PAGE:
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Technology company started by WSU professors receives grant

New microscope costs less, shows promise for university researchers

Matt+McCluskey%2C+chief+technology+officer+of+Klar+Scientific%2C+discusses+a+research+grant+recently+awarded+to+him+and+his+team+for+the+further+development+of+their+microscope+Wednesday+in+Webster.
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Technology company started by WSU professors receives grant

Matt McCluskey, chief technology officer of Klar Scientific, discusses a research grant recently awarded to him and his team for the further development of their microscope Wednesday in Webster.

Matt McCluskey, chief technology officer of Klar Scientific, discusses a research grant recently awarded to him and his team for the further development of their microscope Wednesday in Webster.

ALYSSA STANFIELD | THE DAILY EVERGREEN

Matt McCluskey, chief technology officer of Klar Scientific, discusses a research grant recently awarded to him and his team for the further development of their microscope Wednesday in Webster.

ALYSSA STANFIELD | THE DAILY EVERGREEN

ALYSSA STANFIELD | THE DAILY EVERGREEN

Matt McCluskey, chief technology officer of Klar Scientific, discusses a research grant recently awarded to him and his team for the further development of their microscope Wednesday in Webster.

HANNAH WELZBACKER, Evergreen reporter

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A startup company launched by a WSU professor has received a $740,000 grant from the National Science Foundation to continue research and eventually commer­cialize a new, less expensive and easy-to-use microscope.

Matthew McCluskey, a profes­sor in the department of physics and astronomy, filed for a provi­sional patent five years ago for his design.

His company, Klar Scientific, designed and manufactures a spec­troscopic confocal optical profile (COP) microscope, which collects more information about materials in less time and at a lower cost than what is currently on the market, McCluskey said.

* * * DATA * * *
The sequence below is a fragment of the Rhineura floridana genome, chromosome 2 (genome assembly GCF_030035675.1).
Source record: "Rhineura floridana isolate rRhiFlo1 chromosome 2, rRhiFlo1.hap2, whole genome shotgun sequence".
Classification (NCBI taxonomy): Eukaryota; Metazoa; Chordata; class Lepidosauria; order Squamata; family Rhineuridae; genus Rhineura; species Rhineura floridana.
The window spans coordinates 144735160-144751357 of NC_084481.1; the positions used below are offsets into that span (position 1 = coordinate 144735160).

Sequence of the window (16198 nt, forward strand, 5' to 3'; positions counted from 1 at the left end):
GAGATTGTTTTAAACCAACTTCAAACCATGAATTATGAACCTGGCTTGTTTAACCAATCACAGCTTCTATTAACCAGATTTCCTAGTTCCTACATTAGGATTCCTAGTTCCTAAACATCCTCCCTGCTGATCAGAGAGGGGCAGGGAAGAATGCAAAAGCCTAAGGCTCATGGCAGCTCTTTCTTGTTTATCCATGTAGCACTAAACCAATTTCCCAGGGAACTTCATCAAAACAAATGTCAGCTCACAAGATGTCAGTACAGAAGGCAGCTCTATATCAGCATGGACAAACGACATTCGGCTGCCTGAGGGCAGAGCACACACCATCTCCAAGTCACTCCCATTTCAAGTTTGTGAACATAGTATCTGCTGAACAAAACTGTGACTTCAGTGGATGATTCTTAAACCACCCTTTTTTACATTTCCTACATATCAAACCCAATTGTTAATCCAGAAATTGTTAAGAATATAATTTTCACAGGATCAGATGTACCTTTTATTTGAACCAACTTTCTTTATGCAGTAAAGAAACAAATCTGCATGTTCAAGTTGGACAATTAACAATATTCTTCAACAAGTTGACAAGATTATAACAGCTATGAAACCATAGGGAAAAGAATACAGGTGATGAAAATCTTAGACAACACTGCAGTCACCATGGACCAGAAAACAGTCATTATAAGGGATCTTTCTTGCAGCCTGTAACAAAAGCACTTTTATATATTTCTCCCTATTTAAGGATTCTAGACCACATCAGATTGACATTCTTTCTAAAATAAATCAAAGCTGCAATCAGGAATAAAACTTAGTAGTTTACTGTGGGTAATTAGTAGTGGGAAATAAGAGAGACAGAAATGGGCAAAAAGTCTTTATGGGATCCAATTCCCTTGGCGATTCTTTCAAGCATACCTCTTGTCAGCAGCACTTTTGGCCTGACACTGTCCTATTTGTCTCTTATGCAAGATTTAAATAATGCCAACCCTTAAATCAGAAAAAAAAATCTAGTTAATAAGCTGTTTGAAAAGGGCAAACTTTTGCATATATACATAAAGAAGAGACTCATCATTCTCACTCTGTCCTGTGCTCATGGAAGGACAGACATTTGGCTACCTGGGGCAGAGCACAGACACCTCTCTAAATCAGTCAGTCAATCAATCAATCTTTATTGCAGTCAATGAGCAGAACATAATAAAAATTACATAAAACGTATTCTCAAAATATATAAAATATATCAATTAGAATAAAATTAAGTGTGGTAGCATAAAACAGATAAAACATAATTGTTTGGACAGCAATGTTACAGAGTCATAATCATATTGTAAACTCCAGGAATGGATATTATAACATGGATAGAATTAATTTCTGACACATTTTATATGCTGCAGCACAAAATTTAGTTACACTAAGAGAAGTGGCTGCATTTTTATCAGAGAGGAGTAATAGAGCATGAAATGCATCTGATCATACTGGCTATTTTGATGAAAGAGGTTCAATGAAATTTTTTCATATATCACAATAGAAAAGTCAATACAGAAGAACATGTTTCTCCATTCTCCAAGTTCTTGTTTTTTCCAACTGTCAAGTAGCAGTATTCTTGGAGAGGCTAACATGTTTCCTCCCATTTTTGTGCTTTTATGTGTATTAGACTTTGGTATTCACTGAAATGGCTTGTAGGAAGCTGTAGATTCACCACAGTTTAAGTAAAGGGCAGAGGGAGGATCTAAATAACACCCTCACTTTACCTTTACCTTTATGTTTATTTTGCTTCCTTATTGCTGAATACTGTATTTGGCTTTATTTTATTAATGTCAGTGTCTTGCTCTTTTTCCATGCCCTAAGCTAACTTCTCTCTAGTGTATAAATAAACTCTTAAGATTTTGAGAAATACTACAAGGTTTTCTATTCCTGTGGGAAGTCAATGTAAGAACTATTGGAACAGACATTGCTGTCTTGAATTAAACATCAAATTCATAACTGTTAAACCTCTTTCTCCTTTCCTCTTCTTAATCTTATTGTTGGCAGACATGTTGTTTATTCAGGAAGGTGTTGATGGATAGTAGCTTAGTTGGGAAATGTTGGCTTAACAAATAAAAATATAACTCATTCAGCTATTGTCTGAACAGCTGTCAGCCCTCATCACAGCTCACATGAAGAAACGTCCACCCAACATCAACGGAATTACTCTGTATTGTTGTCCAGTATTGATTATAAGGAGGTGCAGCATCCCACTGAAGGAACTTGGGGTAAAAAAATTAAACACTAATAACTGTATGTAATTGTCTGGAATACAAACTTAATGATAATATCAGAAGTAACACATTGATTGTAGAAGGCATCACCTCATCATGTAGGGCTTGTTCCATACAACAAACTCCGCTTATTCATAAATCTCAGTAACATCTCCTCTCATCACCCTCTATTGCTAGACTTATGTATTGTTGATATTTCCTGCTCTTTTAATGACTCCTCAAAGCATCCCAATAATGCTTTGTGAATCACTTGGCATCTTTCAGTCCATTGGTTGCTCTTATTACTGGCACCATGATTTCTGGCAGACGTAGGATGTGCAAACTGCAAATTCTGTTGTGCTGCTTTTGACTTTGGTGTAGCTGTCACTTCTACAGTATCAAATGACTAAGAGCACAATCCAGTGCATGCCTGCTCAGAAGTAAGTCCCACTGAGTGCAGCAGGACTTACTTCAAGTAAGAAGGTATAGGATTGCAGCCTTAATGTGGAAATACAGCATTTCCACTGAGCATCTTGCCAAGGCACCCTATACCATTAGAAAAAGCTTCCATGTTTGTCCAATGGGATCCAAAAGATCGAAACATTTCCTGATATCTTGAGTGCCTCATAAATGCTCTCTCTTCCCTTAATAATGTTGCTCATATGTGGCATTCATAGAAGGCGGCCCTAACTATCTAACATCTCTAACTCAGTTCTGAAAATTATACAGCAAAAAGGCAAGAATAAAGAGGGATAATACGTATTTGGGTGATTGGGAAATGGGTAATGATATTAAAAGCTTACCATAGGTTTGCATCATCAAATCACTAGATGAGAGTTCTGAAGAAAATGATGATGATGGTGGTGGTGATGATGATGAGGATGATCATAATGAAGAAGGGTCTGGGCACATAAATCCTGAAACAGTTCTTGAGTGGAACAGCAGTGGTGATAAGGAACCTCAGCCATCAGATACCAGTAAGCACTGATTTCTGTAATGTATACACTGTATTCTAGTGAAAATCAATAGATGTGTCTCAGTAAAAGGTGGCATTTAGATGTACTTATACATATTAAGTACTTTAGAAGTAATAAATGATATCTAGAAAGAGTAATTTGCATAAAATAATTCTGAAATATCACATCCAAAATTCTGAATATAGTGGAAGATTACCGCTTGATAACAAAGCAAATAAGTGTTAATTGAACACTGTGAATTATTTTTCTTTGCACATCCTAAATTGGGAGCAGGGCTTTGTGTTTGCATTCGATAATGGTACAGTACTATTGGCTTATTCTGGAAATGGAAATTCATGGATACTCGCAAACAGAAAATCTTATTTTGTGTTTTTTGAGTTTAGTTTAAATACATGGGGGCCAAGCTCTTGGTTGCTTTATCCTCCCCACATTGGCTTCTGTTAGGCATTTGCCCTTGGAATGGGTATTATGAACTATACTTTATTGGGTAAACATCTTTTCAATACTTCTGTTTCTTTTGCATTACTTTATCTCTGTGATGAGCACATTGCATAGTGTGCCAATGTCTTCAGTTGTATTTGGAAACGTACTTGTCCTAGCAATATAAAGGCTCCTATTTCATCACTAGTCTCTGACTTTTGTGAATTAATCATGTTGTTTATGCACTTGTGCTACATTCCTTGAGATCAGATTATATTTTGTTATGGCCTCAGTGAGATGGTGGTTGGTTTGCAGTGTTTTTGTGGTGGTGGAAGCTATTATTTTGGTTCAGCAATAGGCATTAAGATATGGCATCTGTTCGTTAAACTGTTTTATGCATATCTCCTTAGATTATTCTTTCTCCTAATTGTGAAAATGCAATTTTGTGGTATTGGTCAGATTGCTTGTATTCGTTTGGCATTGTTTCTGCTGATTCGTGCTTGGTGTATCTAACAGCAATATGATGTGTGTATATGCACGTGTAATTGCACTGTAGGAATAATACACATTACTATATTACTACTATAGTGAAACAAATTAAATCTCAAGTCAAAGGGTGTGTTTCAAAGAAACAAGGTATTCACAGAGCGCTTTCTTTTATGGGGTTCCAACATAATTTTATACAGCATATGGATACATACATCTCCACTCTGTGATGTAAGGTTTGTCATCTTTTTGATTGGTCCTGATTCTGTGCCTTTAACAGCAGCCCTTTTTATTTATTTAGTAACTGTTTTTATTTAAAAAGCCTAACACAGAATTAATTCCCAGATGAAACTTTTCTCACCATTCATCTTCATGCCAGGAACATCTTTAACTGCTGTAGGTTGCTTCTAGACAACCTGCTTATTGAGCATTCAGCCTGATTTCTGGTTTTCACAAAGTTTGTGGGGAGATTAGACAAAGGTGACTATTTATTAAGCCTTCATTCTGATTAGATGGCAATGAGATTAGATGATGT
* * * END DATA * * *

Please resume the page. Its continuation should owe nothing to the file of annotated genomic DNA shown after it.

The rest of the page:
He and co-founder Rick Lytel, an adjunct professor of physics, launched Klar Scientific after hav­ing difficulties gathering data with a standard confocal microscope. Certain types of confocal micro­scopes use fluorescence to find impurities or defects in a sample.

“Fluorescence occurs when you shine a laser on a sample and some molecules emit a different color of light,” McCluskey said. “It is simi­lar to if you attended a blacklight party. The UV from the blacklight may make molecules in paint glow green or red.”

By comparison, McCluskey’s design is better at detecting small defects and uneven textures.

An autofocusing feature paired with a charge-coupled device (CCD) camera will allow research­ers to see an entire sample in extreme focus even if parts are bumpy, he said.

“Imagine if there was a piece of dust on a computer chip,” McCluskey said. “Our microscope could find that.”

Klar Scientific is currently in the development stage with hopes to move into the manufacturing stage within the next year or two.

Before the COP microscope will be market-ready, McCluskey and his team are working on the auto­focusing capability and portabil­ity, and scaling up the size of the company.

The first prototype of the micro­scope would fit on a table; howev­er, it was impossible to transport, McCluskey said. The current pro­totype has a base of 1 square foot.

He said his microscope will cost approximately as much as a car. Initial customers will be university researchers, government labs and then industry.

Yi Gu, associate professor of physics, is already using one of the early COP prototypes in his work, McCluskey said.

Klar Scientific is currently made up of four members with plans to include a fifth soon. McCluskey and Lytel brought on Slade Jokela, the principal scientist, and Violet Poole, a hardware engineer. The new position would be for a soft­ware engineer.

McCluskey said he went through many names for the com­pany and compared it to trying to name an unborn baby.

“Klar is German and means seeing clearly,” McCluskey said.

About the Writer
HANNAH WELZBACKER, Evergreen reporter

Hannah is a senior science communication major from Seabeck, Washington. 

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Technology company started by WSU professors receives grant